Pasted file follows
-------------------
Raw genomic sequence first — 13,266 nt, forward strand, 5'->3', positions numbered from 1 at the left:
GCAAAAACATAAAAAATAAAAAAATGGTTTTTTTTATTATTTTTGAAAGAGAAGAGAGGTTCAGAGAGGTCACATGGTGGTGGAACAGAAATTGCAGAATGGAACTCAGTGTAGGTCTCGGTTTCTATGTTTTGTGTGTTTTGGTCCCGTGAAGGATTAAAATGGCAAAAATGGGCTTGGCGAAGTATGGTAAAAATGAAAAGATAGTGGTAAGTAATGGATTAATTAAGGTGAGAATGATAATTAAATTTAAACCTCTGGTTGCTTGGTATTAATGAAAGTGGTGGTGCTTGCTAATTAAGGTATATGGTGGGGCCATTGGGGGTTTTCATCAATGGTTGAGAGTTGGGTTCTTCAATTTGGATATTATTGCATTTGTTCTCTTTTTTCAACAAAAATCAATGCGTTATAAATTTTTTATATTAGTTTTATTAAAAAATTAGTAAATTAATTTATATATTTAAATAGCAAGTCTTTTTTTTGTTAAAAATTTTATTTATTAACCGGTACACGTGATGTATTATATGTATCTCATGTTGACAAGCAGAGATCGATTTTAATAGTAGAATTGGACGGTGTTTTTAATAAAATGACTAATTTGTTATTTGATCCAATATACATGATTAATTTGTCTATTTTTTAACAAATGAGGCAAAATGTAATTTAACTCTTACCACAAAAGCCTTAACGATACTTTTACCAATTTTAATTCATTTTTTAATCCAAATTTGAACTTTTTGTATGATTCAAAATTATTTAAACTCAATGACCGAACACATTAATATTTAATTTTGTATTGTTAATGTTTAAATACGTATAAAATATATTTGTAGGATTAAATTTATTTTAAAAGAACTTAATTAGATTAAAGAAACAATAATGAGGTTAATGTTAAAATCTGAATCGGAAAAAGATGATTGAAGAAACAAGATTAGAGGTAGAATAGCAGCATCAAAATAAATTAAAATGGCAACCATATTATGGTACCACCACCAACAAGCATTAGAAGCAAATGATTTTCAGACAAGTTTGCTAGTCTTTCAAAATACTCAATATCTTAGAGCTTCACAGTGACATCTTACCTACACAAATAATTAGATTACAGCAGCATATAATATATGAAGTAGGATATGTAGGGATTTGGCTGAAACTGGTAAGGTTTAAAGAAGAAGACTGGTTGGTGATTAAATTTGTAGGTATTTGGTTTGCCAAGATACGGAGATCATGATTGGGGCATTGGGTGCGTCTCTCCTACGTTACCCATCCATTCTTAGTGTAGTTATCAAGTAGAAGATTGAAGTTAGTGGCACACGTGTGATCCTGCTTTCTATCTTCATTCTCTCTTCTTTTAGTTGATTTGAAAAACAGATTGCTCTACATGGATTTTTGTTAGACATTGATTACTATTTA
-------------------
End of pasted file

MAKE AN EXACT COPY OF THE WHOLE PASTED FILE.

Raw genomic sequence first — 13,266 nt, forward strand, 5'->3', positions numbered from 1 at the left:
GCAAAAACATAAAAAATAAAAAAATGGTTTTTTTTATTATTTTTGAAAGAGAAGAGAGGTTCAGAGAGGTCACATGGTGGTGGAACAGAAATTGCAGAATGGAACTCAGTGTAGGTCTCGGTTTCTATGTTTTGTGTGTTTTGGTCCCGTGAAGGATTAAAATGGCAAAAATGGGCTTGGCGAAGTATGGTAAAAATGAAAAGATAGTGGTAAGTAATGGATTAATTAAGGTGAGAATGATAATTAAATTTAAACCTCTGGTTGCTTGGTATTAATGAAAGTGGTGGTGCTTGCTAATTAAGGTATATGGTGGGGCCATTGGGGGTTTTCATCAATGGTTGAGAGTTGGGTTCTTCAATTTGGATATTATTGCATTTGTTCTCTTTTTTCAACAAAAATCAATGCGTTATAAATTTTTTATATTAGTTTTATTAAAAAATTAGTAAATTAATTTATATATTTAAATAGCAAGTCTTTTTTTTGTTAAAAATTTTATTTATTAACCGGTACACGTGATGTATTATATGTATCTCATGTTGACAAGCAGAGATCGATTTTAATAGTAGAATTGGACGGTGTTTTTAATAAAATGACTAATTTGTTATTTGATCCAATATACATGATTAATTTGTCTATTTTTTAACAAATGAGGCAAAATGTAATTTAACTCTTACCACAAAAGCCTTAACGATACTTTTACCAATTTTAATTCATTTTTTAATCCAAATTTGAACTTTTTGTATGATTCAAAATTATTTAAACTCAATGACCGAACACATTAATATTTAATTTTGTATTGTTAATGTTTAAATACGTATAAAATATATTTGTAGGATTAAATTTATTTTAAAAGAACTTAATTAGATTAAAGAAACAATAATGAGGTTAATGTTAAAATCTGAATCGGAAAAAGATGATTGAAGAAACAAGATTAGAGGTAGAATAGCAGCATCAAAATAAATTAAAATGGCAACCATATTATGGTACCACCACCAACAAGCATTAGAAGCAAATGATTTTCAGACAAGTTTGCTAGTCTTTCAAAATACTCAATATCTTAGAGCTTCACAGTGACATCTTACCTACACAAATAATTAGATTACAGCAGCATATAATATATGAAGTAGGATATGTAGGGATTTGGCTGAAACTGGTAAGGTTTAAAGAAGAAGACTGGTTGGTGATTAAATTTGTAGGTATTTGGTTTGCCAAGATACGGAGATCATGATTGGGGCATTGGGTGCGTCTCTCCTACGTTACCCATCCATTCTTAGTGTAGTTATCAAGTAGAAGATTGAAGTTAGTGGCACACGTGTGATCCTGCTTTCTATCTTCATTCTCTCTTCTTTTAGTTGATTTGAAAAACAGATTGCTCTACATGGATTTTTGTTAGACATTGATTACTATTTA